The age of Broadband (and Mobile): In a similar way to the Multichoice expansion with DSTV, new phone providers opted for “the easy option” of wireless. Not having to run a cable to every single house made things a lot easier and cheaper. It also left our cable infrastructure in dire straits. When the UK and America are getting T1 lines, here we are STILL on 28.8k dial up and if you’re very lucky 128k ISDN or 384k ADSL. Mobile data is very expensive and not much faster. Telkom’s ageing copper cable infrastructure is corroding away, and what are we to do?

Mobile networks took up the challenge and offered “3G” internet. This was (and still is) notoriously unreliable. We also have LTE now, which isn’t quite 4G for reasons I won’t go into because it doesn’t matter. Vodacom 4G is no faster than Vodacom 3G because the backhaul internet supply to the tower is the limiting factor, not the mobile technology.

In response to 3G, Telkom slowly but surely upped their ADSL speeds. They claimed it was a cautious, calculated roll out. Anyone who has ever had their speed increased only to realise it runs slower than before, knows this is not true. The poor, ageing infrastructure battling to keep up, no real competition to incentivise upgrading anything or lowering prices. Telkom has done the bare minimum for the last 20 years and it has gotten away with it because no one else has stepped up to do a better job. Where other countries had cable TV companies with last-mile infrastructure to provide competition, we just had shitty old Telkom.

Many neighbourhoods have now put out requests for tenders to provide world class fibre internet in South Africa. These are very limited projects in very limited (and wealthy) areas. Once again in an effort to keep just behind the curve, Telkom is rolling out fibre to the home (ftth) in even fewer areas. In their never ending bid to discourage competition, they are avoiding the areas that have indicated they are interested in their own private fibre.

I don’t expect the government to step in and “fix” anything. Our own roll out of digital TV shows that the constant merry-go-round of ministers just achieves nothing as no one is in the job long enough to be held accountable.

So there are many factors that have been involved in us having shitty internet. The base was the discouragement of innovation and competition by the Apartheid government. That lead onto private companies taking the easier options (why wouldn’t they?) to offer their non-internet (telephone and TV services) services. That lead to very little investment in actual cable last mile infrastructure. That lead to shitty internet. Fantastic! We can blame Apartheid, The SABC, Telkom, Naspers, our current government, and many other private companies.

But, that is all just an excuse. Easy to blame Apartheid isn’t it? A lot of countries out there have fibre internet. Technology that wasn’t used and deployed to homes in the late 90s and early 2000s. They have replaced their infrastructure, why couldn’t we? Surely because our last mile cabling was so poor it should have been replaced earlier? If in the early 2000s companies realised that the copper infrastructure was crumbling and installed fibre then, we would have been ahead of the curve! Fast forward a decade and only now are last mile fibre connections becoming available.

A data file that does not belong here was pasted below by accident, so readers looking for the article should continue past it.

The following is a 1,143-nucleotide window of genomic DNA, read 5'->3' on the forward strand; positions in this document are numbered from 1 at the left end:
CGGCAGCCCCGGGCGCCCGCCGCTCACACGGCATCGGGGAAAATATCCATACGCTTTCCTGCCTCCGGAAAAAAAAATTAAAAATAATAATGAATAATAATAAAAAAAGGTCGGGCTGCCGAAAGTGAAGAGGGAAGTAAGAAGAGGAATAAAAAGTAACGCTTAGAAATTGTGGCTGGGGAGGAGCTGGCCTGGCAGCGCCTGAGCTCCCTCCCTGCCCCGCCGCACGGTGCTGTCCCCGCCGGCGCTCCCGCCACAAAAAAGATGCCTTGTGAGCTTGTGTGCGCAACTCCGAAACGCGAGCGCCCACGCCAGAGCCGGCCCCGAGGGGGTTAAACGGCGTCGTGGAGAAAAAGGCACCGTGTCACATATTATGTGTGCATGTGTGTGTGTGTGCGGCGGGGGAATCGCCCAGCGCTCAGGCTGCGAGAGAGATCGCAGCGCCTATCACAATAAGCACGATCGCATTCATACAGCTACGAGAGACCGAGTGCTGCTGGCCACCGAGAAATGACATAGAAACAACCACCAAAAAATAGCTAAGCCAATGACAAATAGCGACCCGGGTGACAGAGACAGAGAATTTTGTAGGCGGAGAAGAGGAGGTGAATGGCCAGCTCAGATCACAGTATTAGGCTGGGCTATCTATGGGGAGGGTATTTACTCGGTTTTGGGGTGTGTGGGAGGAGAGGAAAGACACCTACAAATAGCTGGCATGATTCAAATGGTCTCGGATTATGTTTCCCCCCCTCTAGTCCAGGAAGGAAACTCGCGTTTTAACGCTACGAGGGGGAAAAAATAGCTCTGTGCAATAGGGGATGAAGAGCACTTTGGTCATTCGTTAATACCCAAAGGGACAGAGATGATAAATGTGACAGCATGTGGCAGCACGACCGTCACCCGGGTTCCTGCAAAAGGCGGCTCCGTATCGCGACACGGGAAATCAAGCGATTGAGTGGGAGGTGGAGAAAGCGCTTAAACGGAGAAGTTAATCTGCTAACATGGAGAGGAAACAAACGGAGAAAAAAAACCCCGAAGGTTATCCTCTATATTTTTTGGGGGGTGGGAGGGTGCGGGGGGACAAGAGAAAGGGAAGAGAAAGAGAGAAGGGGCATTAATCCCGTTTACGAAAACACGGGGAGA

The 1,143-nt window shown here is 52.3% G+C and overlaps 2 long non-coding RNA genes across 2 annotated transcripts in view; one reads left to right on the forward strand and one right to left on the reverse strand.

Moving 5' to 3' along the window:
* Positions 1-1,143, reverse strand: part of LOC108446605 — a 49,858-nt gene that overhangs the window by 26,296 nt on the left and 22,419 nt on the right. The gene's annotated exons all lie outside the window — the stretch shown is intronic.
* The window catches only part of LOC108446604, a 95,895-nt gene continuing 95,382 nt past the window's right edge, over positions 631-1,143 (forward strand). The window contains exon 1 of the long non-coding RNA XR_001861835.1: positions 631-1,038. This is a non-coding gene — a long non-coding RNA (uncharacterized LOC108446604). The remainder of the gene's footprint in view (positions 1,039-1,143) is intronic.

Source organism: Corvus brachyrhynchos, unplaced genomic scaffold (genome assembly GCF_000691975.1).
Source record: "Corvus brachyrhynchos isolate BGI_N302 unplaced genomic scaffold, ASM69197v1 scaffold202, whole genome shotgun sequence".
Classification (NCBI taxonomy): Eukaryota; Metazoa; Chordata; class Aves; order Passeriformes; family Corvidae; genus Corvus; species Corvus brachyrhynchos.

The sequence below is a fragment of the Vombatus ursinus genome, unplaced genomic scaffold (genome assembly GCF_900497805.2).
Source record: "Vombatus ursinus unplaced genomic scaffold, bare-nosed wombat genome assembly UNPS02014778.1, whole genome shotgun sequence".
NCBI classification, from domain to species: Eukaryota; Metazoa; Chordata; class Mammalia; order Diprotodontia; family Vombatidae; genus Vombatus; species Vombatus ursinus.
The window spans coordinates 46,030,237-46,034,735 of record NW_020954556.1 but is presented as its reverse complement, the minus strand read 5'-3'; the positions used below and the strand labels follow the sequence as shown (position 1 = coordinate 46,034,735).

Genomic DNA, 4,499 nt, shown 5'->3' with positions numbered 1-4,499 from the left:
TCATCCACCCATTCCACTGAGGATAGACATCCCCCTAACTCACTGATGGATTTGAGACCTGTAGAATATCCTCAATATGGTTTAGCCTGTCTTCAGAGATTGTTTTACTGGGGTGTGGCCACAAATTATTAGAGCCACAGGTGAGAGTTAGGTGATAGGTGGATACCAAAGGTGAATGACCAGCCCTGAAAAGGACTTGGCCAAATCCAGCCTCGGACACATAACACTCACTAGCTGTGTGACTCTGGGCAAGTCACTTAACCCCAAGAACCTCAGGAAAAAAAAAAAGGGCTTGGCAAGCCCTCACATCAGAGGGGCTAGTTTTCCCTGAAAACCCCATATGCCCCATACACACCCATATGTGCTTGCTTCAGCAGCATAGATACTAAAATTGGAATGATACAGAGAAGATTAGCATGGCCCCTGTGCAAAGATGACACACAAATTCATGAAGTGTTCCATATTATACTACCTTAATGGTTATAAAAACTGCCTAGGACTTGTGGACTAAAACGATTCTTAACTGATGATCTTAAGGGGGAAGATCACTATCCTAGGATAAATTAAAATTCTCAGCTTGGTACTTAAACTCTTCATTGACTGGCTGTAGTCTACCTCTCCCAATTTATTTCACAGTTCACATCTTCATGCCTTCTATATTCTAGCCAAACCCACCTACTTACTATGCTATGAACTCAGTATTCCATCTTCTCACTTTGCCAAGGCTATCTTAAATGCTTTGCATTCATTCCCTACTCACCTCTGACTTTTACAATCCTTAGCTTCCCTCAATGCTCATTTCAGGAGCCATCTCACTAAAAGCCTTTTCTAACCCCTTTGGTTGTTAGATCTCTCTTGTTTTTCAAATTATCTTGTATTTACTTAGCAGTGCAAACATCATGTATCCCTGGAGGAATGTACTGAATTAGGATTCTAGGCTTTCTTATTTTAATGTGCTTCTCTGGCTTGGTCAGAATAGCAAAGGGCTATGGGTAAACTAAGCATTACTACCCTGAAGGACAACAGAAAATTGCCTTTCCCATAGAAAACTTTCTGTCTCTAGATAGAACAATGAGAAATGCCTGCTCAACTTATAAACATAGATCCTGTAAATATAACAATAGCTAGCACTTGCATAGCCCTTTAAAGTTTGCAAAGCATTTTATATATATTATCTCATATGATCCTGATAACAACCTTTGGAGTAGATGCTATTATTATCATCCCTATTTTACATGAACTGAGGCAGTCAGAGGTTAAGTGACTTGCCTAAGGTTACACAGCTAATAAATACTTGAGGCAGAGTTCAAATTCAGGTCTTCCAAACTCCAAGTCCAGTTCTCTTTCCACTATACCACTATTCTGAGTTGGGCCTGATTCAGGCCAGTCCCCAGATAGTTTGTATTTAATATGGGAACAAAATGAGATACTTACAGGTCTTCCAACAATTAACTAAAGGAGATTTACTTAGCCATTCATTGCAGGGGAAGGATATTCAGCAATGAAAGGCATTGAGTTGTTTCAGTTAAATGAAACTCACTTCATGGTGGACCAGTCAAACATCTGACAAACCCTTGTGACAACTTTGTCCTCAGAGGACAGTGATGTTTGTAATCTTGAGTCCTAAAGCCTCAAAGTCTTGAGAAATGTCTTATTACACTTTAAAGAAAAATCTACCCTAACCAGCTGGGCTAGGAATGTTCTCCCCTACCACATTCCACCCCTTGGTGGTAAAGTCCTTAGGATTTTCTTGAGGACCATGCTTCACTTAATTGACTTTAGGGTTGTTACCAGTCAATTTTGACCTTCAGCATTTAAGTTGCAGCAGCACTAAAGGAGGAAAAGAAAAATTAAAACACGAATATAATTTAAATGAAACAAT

That is great news! For the select few who have coverage and are willing to pay the premium to have good internet. I am one of those lucky people who lives in a fibre to the home coverage area. The fibre is 30m from my front door, connected to THE SAME building I live in. I am willing to pay the R1000 a month base price for the slowest fibre and smallest cap. Yet, I still can’t have it! Why? Because the building I live in has an “all or nothing” policy. Telkom wants conduit to run the fibre in. I can’t install the conduit without body corporate permission. The body corporate won’t install conduit for just me. Not enough people are willing to pay the price for fibre in my building to pressure the body corporate into installing the conduit.

Now who is stopping us from having world class internet? Well it is actually my neighbours, the body corporate members. The very same people that jump on Twitter and Facebook and bitch and moan about our shitty internet. The very same people who can’t Skype their family overseas. It is about time we took responsibility for ourselves. If we hold people accountable for their mistakes,  demand the very best, accept nothing less and lastly, take responsibility. If we do all that, then maybe just maybe, in a decade or two, we might just have some decent internet, half a decade after the rest of the first world.

PS: I am working on the whole body corporate conduit issue, I no longer have 20mbps VDSL as I moved house, I have 2mbps ADSL that runs at about 0.1mbps due to exchange congestion and crumbling copper cabling. If I ever come right with the fibre, I will post a review. Yes, I consider South Africa to be First World.